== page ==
Lawyers' salaries in private sector impact whether federal attorneys take drug cases to trial

October 25, 2005

Assistant U.S. attorneys in districts with high private salaries are more likely to take a drug-trafficking case to trial than are assistant attorneys in districts with low private salaries, according to a study by economists at Rice University and Colgate University that is published in the October issue of the Journal of Law and Economics.

"Regional differences in private lawyer salaries affect whether cases prosecuted by assistant U.S. attorneys are tried in court rather than settled through a plea bargain," said Richard Boylan, associate professor of economics at Rice University in Houston.

"In high-salary districts, governmental salaries are not competitive relative to the private sector," he said. "As a result, positions of federal prosecutors are often sought by lawyers who want the trial experience needed to secure employment in large, high-paying law firms in the private sector."

Co-authors Boylan and Cheryl Long, assistant professor of economics at Colgate University in Hamilton, N.Y., based their findings on a review of all federal drug-related cases prosecuted between 1994 and 1998. The data used for the study was limited to 8,769 cases in which the defendants were suspected of drug trafficking and in which evidence of drugs beings seized during the arrest was documented. The researchers had to track down the career paths of more than 1,000 private practice lawyers who had prior experience as U.S. assistant attorneys. The researchers gathered the data at Washington University when Boylan was a faculty member and Long was a student there.

"Lawyers get more trial practice as assistant attorneys than as private lawyers," Boylan said. "If you work in the top private practice, it's very hard to get trial experience. If you're a client who can afford to hire a top private law firm, you're likely to get the more senior lawyers to do the actual trying of the case because you don't want an attorney who has never tried a case before."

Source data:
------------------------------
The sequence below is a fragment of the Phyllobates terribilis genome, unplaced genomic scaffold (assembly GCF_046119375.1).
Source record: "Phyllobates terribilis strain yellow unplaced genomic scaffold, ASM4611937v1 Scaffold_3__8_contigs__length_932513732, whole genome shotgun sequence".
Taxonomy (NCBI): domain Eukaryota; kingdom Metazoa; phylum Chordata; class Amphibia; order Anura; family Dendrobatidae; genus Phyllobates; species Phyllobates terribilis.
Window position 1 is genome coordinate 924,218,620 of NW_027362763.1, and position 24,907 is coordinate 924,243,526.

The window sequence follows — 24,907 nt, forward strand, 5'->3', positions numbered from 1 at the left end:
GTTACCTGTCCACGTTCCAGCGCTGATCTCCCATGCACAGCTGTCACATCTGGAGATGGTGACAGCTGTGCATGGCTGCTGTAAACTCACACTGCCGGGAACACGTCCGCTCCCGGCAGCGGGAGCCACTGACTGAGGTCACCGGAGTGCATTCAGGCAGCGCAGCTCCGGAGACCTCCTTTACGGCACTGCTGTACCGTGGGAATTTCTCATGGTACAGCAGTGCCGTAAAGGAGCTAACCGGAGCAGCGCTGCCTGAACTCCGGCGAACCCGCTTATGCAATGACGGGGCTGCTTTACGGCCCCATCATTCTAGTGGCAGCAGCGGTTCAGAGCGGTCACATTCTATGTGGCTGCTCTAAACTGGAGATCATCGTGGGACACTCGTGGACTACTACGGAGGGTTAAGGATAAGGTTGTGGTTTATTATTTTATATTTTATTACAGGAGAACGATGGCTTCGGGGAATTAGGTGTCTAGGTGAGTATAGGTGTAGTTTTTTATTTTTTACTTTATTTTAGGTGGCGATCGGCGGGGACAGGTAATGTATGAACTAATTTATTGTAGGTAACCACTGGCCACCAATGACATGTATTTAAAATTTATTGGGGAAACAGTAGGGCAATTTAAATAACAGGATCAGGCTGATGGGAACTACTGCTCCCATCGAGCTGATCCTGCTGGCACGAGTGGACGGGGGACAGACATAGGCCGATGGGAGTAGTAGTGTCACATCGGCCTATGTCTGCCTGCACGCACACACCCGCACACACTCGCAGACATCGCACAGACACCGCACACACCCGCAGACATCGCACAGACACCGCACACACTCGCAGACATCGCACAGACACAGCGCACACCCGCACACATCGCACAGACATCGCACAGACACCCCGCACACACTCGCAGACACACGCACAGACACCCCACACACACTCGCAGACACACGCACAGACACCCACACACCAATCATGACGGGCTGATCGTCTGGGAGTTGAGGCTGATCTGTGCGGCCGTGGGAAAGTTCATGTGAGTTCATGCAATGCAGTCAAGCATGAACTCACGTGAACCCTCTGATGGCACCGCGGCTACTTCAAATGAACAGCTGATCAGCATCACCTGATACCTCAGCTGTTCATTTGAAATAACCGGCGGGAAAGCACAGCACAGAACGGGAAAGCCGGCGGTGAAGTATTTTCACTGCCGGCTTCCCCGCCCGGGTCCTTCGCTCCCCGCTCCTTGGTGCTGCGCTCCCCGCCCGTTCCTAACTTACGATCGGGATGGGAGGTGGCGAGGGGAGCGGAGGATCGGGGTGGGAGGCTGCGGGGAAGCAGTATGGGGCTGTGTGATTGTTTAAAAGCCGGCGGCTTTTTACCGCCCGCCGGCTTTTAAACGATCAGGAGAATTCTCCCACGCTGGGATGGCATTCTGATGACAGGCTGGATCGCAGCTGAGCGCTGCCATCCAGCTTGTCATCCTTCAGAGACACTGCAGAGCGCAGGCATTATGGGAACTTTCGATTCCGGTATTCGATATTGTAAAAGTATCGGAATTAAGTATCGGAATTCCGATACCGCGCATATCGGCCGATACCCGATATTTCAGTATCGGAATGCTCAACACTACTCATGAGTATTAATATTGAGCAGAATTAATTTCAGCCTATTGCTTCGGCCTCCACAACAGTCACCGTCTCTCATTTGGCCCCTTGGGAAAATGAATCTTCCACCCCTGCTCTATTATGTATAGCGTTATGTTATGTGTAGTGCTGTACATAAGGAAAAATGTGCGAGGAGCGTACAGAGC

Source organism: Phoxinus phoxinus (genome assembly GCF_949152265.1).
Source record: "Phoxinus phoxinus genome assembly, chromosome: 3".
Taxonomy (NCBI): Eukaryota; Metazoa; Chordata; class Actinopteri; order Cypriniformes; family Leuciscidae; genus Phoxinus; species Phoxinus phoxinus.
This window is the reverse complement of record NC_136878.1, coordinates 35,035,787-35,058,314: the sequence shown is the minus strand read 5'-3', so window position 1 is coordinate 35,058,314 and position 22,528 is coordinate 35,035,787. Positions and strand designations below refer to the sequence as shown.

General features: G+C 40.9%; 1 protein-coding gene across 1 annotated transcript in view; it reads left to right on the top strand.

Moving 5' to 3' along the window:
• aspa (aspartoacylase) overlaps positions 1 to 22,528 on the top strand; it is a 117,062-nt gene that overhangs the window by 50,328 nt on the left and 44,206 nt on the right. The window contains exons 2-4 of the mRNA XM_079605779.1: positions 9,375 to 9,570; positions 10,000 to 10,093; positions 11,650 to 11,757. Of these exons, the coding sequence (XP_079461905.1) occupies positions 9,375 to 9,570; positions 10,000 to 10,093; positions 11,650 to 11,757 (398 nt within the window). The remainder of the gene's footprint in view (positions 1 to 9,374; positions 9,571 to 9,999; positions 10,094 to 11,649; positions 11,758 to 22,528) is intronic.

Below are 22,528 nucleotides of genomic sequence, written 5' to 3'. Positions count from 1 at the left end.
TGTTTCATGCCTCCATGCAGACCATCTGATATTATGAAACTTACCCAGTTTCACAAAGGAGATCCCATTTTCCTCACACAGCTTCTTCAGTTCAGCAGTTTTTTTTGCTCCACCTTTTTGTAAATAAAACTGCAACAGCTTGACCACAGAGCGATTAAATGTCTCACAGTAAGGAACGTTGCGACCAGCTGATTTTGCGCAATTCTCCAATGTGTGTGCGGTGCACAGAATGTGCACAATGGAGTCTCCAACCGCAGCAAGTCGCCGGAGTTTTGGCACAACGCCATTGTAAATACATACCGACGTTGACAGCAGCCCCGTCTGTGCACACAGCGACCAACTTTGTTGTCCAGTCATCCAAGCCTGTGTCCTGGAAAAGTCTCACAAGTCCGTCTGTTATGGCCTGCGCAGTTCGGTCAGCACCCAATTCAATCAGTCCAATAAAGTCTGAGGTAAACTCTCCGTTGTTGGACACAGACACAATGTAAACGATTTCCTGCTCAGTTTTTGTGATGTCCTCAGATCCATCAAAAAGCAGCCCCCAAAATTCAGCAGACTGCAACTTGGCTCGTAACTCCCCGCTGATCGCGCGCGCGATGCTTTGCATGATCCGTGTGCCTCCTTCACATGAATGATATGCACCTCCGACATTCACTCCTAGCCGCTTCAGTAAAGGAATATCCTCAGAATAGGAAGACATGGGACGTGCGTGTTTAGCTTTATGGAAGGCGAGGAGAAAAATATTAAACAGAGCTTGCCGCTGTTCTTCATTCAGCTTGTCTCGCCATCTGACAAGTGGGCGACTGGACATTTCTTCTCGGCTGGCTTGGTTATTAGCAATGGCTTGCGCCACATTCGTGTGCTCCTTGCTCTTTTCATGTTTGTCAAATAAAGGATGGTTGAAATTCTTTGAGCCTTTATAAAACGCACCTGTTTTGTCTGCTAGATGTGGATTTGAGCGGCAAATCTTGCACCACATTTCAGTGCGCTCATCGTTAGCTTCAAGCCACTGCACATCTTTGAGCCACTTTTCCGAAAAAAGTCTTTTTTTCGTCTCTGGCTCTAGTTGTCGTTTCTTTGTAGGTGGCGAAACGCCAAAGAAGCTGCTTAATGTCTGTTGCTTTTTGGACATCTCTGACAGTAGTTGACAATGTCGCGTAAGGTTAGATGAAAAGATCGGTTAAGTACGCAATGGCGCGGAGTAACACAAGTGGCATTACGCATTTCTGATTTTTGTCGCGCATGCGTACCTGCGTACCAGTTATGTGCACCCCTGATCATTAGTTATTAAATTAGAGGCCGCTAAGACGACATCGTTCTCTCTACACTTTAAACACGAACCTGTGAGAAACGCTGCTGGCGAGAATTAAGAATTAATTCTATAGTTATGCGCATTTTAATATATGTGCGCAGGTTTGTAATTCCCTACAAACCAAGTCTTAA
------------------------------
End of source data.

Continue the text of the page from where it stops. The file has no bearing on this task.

Boylan and Long concluded that some lawyers will work for the government as assistant attorneys so they can take a case to trial and get the courtroom experience that will make them attractive to private firms. "The same lawyer is going to try more cases while they're a federal prosecutor than when they're in private practice," Boylan said.

The researchers found that assistant U.S. attorneys in high-salary districts tend to have higher turnover rates, and the discrepancy in salary suggests the motive. Boylan noted, for example, that the starting salary for a highly regarded large private practice in New York City might be $140,000, and an assistant attorney's salary in the same city might be only $50,000 to $60,000. Salaries in large law firms tend to be higher than in smaller law firms, and attorneys with the most trial experience join larger law firms.

Since lawyers in high-salary districts seek government employment as a means of accumulating trial experience, the private-sector opportunities enable the government to attract lawyers of higher ability, Boylan said. He noted that these findings might have implications for other government employees besides federal prosecutors.

"When government salary is lower than in the private sector, individuals may view the government position as an opportunity to accumulate the human capital that benefits their future careers in the private sector," he said. "As a result, government output may be skewed toward activities that improve employees' opportunities in the private sector. In the context of the federal criminal justice system, government output may be skewed toward more trials in districts with high private salaries."
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Rice University

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